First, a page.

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Do you want to buy a home but debt is standing in the way? A high debt-to-income ratio makes it difficult for would-be homebuyers to qualify for a mortgage. Monthly debt payments also reduce your budget available for housing.
Although debt makes it harder to purchase a home, it doesn’t rule it out. Buying a house while you’re in debt starts with improving your debt to income ratio.
What is DTI and why does it matter?
Debt-to-income ratio, or DTI, tells lenders your ability to repay a loan. If you have a low income and a lot of debt, you’re more likely to struggle making monthly payments compared to a buyer with more income or less debt.
A lower DTI is better when it comes to buying a home; Business Insider notes a ratio at or under 36 percent is ideal. Some lenders accept a higher DTI if a buyer has a high income or cash reserves.
3 ways to lower your DTI ratio
1. Reduce debt
The best way to improve your DTI is to pay off debt. Not only does reducing debt increase creditworthiness, it also stops you from wasting money on high interest rates.
What if you have more debt than you can handle? Before turning to bankruptcy, which can stop you from buying a house for up to four years, look to debt relief solutions that keep credit intact. Borrowers can enroll in a debt management plan, refinance, or consolidate debts using consolidation loans or balance transfer credit cards. The options available depend on your personal financial situation as well as the laws in your state, so contact a debt relief agency if you’re unsure where to start.
2. Increase income
Do you have trouble making debt payments each month? If debt relief solutions aren’t right for you, increase your income to improve your DTI ratio and pay off debt faster. Try asking for a raise, applying for a better paying job, or picking up a second job or side hustle. If a side hustle sounds right, note Entrepreneur suggests gigs like food delivery, personal shopping or rideshare driving for maximum profitability.
Since this strategy takes time, it’s not ideal for delinquent debts. However, if you’re making minimum payments and want to pay off debt faster, more income could be the answer.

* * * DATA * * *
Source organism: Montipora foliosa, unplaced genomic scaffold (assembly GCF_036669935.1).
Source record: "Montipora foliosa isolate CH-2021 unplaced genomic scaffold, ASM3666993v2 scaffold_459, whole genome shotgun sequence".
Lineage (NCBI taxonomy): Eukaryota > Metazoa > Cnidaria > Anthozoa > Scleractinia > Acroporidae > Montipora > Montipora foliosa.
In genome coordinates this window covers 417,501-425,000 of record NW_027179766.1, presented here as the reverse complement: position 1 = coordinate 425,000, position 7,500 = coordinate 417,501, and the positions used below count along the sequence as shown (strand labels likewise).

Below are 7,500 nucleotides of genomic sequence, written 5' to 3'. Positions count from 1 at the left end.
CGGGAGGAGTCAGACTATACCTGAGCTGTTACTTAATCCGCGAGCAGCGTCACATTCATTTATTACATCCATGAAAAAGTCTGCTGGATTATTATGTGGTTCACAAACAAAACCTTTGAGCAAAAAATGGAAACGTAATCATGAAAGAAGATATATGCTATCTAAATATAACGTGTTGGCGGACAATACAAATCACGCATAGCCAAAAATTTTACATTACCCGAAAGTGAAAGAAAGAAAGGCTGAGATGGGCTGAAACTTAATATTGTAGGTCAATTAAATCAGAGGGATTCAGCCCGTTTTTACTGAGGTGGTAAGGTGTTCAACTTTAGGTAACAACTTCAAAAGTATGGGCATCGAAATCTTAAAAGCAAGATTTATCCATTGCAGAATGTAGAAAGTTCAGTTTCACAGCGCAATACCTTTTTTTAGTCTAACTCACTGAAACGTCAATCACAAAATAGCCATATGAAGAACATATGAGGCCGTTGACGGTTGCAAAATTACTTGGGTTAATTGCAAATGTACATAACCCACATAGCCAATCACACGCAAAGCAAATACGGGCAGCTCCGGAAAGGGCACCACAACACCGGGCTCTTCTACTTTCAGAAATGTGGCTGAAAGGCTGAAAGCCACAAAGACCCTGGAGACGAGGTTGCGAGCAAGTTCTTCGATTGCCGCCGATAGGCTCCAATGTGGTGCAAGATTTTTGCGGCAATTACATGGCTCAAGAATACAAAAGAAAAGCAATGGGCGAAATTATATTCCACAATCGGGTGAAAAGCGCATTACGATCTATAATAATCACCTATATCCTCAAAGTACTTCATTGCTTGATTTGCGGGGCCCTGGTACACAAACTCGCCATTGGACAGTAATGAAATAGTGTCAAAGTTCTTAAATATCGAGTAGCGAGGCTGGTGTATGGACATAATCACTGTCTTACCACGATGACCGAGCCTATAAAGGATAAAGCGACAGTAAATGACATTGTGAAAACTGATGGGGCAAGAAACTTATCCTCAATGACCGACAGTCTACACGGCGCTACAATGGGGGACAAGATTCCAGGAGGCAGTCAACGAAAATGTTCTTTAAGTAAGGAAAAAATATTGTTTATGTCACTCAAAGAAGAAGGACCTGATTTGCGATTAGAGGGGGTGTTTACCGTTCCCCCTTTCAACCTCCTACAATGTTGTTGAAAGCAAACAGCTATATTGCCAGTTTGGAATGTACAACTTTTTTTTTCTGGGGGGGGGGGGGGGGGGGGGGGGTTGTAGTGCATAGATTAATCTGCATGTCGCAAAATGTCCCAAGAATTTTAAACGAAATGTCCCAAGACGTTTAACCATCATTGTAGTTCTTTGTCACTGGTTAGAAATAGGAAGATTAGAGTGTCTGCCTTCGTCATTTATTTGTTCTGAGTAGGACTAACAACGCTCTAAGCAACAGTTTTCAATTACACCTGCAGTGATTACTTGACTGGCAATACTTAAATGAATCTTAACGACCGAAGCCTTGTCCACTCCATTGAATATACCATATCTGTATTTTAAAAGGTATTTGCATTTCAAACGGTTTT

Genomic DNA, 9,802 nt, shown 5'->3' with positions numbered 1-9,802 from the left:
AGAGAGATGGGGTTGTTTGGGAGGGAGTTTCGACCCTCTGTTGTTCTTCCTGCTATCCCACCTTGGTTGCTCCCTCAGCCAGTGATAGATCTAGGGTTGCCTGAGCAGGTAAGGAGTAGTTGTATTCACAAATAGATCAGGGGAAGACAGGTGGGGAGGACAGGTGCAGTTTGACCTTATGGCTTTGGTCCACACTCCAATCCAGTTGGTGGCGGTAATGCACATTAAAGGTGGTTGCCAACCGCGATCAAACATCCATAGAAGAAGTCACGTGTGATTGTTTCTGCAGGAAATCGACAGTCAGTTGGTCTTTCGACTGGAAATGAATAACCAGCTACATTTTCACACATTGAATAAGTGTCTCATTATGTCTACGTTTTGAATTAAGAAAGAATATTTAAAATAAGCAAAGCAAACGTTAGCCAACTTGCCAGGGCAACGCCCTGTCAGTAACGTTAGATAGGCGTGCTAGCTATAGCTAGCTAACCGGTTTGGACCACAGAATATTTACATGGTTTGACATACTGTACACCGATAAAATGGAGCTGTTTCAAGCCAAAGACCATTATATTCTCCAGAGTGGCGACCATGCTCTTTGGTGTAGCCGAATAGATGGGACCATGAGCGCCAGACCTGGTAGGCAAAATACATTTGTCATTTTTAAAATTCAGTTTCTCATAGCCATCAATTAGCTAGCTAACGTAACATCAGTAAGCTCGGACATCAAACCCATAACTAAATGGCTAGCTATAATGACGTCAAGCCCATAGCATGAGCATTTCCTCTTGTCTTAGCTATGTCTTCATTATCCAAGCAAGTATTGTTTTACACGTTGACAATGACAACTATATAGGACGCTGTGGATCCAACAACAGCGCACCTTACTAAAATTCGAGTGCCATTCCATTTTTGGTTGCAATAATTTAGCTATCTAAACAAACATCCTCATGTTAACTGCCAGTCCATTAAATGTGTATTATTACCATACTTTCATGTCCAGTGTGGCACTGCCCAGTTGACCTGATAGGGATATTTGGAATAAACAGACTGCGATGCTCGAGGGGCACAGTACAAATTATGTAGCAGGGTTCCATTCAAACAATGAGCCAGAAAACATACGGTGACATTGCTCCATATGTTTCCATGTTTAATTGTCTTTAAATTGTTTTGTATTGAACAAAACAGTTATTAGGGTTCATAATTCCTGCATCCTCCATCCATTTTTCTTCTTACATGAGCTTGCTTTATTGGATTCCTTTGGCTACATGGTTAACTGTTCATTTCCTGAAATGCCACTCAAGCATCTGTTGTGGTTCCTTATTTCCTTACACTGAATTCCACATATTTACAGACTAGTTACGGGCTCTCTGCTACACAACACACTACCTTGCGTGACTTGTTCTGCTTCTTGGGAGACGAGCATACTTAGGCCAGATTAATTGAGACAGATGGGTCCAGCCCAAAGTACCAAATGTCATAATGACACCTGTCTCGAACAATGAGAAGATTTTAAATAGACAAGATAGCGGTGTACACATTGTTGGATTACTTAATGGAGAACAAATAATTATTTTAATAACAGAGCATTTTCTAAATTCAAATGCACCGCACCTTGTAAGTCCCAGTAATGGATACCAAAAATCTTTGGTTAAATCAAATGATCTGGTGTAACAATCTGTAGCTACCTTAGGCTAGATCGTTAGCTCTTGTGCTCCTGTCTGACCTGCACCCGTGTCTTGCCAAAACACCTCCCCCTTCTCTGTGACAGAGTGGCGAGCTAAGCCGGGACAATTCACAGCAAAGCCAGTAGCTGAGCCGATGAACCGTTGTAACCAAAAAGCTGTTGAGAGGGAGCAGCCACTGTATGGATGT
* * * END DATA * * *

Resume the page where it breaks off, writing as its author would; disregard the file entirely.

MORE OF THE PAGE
3. Make a large down payment
A big down payment doesn’t change your DTI ratio, but it does make a mortgage more affordable despite high debt. That’s because larger down payments lower your monthly house payment. While certain mortgage programs offer down payments as low as 3%, a larger down payment is a smart move if you have a high DTI ratio.
Of course, saving money is tough when you’re in debt. To maximize your down payment, take advantage of down payment assistance programs in your state.
How to avoid more debt
Staying out of debt long-term requires changing your spending habits. Otherwise, it’s only a matter of time before you’re drowning in debt once again.
Avoid taking on more debt as you prepare to buy a home. Not only does this improve DTI, it also helps your credit score by preventing hard credit inquiries. This may mean delaying large purchases, but it’s well worth it to finally own a home.
What about credit score?
DTI is only one factor in a homebuyer’s creditworthiness. As you pay down debt, take steps to improve your credit score as well. NPR explains this includes maintaining low credit utilization, paying off your balance every month, and avoiding new lines of credit.
Not sure where your credit stands? Homebuyers can learn their credit score through their bank, a credit score service, or directly from a credit reporting company.
It’s worth improving your finances before buying a home. Not only is it easier to qualify for a mortgage with less debt, but better financial standing leads to more advantageous lending for homebuyers. By getting control of your debt now, you can improve your financial security for the long-term — in a home of your own!
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